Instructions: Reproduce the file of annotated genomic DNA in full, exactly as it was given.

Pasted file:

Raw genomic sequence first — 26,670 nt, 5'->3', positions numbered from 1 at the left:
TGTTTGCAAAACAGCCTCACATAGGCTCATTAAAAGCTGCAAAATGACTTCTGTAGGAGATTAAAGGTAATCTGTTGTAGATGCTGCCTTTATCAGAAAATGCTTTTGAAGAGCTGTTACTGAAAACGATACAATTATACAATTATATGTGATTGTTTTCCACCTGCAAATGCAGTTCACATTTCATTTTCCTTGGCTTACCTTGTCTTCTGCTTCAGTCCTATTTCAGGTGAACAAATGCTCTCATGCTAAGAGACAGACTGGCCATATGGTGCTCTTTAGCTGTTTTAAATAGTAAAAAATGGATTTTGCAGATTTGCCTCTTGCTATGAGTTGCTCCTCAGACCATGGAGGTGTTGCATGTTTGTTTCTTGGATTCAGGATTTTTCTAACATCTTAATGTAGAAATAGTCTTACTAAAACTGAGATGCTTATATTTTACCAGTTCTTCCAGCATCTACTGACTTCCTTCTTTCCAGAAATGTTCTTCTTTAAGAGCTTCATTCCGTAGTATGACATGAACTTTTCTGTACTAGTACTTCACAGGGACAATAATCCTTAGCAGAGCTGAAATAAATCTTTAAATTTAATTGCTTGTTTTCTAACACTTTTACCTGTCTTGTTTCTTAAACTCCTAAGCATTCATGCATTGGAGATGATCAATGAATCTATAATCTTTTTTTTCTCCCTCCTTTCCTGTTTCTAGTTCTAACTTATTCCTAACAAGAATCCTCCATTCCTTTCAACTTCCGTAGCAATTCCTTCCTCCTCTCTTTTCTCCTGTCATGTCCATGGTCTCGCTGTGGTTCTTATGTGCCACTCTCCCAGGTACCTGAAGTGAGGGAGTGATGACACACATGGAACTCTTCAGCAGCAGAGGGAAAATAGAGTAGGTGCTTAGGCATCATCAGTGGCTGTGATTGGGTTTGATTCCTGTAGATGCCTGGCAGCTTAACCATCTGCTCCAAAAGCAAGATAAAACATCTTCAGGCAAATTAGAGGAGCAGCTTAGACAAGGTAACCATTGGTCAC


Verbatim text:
Raw genomic sequence first — 26,670 nt, 5'->3', positions numbered from 1 at the left:
TGTTTGCAAAACAGCCTCACATAGGCTCATTAAAAGCTGCAAAATGACTTCTGTAGGAGATTAAAGGTAATCTGTTGTAGATGCTGCCTTTATCAGAAAATGCTTTTGAAGAGCTGTTACTGAAAACGATACAATTATACAATTATATGTGATTGTTTTCCACCTGCAAATGCAGTTCACATTTCATTTTCCTTGGCTTACCTTGTCTTCTGCTTCAGTCCTATTTCAGGTGAACAAATGCTCTCATGCTAAGAGACAGACTGGCCATATGGTGCTCTTTAGCTGTTTTAAATAGTAAAAAATGGATTTTGCAGATTTGCCTCTTGCTATGAGTTGCTCCTCAGACCATGGAGGTGTTGCATGTTTGTTTCTTGGATTCAGGATTTTTCTAACATCTTAATGTAGAAATAGTCTTACTAAAACTGAGATGCTTATATTTTACCAGTTCTTCCAGCATCTACTGACTTCCTTCTTTCCAGAAATGTTCTTCTTTAAGAGCTTCATTCCGTAGTATGACATGAACTTTTCTGTACTAGTACTTCACAGGGACAATAATCCTTAGCAGAGCTGAAATAAATCTTTAAATTTAATTGCTTGTTTTCTAACACTTTTACCTGTCTTGTTTCTTAAACTCCTAAGCATTCATGCATTGGAGATGATCAATGAATCTATAATCTTTTTTTTCTCCCTCCTTTCCTGTTTCTAGTTCTAACTTATTCCTAACAAGAATCCTCCATTCCTTTCAACTTCCGTAGCAATTCCTTCCTCCTCTCTTTTCTCCTGTCATGTCCATGGTCTCGCTGTGGTTCTTATGTGCCACTCTCCCAGGTACCTGAAGTGAGGGAGTGATGACACACATGGAACTCTTCAGCAGCAGAGGGAAAATAGAGTAGGTGCTTAGGCATCATCAGTGGCTGTGATTGGGTTTGATTCCTGTAGATGCCTGGCAGCTTAACCATCTGCTCCAAAAGCAAGATAAAACATCTTCAGGCAAATTAGAGGAGCAGCTTAGACAAGGTAACCATTGGTCAC